Anyway, a radio station’s ratings are the result of the interaction of many, many variables—not just the number of songs in the playlist. While a station’s ratings may go up after the playlist is reduced to, say, 300 songs, the shortened playlist may not be the sole cause of the ratings increase. The increase could have been influenced by a better overall presentation, a great marketing campaign, improved performance by the jocks, a terrible performance by the competitors in the market, or one of several dozen other variables (or combination).
Or, it could be that many of the songs in the original playlist of, say, 800 songs, were bad songs. It could be that cutting the playlist to 300 eliminated these bad songs. Would the affect have been the same if the playlist were cut down to 400, or 450, or 511? I don’t know. I have never seen that tested before. The usual decision is something like, "Test the library and pick the best 300-350 songs. Why that number? I don’t know. It falls into the "seems like" category.
In summary, the SIDE 1 approach is based on opinions. If there is scientific evidence somewhere that shows a direct cause-effect relationship between song list length (good songs) and Arbitron ratings, please let me know.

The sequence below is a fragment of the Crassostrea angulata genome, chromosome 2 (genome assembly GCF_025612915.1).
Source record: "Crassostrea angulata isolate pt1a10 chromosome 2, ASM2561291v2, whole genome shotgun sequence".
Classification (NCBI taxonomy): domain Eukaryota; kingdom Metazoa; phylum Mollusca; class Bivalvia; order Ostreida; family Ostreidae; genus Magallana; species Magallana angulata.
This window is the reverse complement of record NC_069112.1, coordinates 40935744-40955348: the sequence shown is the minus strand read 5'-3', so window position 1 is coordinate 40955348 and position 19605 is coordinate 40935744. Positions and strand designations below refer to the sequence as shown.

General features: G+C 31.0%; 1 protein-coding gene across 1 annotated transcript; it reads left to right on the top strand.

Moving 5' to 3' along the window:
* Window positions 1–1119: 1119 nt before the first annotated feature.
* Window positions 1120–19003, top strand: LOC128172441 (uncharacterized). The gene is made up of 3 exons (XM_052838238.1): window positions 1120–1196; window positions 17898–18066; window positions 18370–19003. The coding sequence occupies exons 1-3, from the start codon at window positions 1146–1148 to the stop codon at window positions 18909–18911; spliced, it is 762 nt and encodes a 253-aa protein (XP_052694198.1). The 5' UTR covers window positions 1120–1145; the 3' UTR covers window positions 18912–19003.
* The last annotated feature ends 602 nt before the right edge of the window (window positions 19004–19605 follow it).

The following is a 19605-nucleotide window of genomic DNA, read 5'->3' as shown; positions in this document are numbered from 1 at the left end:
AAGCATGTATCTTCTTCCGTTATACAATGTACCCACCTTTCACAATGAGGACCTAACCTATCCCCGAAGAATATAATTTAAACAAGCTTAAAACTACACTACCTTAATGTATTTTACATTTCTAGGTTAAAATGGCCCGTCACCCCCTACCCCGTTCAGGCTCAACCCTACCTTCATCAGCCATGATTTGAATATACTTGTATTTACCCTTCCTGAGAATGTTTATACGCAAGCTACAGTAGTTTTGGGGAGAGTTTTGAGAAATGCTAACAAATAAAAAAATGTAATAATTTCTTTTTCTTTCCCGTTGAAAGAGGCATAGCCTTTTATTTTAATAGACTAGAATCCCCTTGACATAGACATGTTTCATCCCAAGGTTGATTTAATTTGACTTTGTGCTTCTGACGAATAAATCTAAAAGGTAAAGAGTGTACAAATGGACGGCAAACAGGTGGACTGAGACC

SIDE 2: This approach also subscribes to the philosophy of giving listeners what they want, but in particular, it takes into consideration the criticism by listeners who say that they get tired of listening to the same songs over and over again.
As you can see, both sides follow the idea of giving the listeners what they want. That’s good because it’s the correct approach to take. But there is a problem. It is true that the listeners want to hear the hits, but it is not true (based on research, not opinion) that all the listeners want to hear the same hits every day.
OK, let’s step back just a moment. In nearly every perceptual study I have ever conducted or seen, a major complaint by listeners about radio stations is that they play the same songs over and over again. This is further complicated by the fact that 2, 3, 4 or more stations in a market may be playing the same songs. This means that the listeners could conceivably be exposed to the same song several times in one day.
Now most people say that they can’t really worry about what the other radio stations are playing and it’s the "fault of the system" that a listener may be exposed to the same songs on more than one station. I understand that because it’s true. So the best thing to do is worry only about what you’re playing since you can’t control what the competitors play.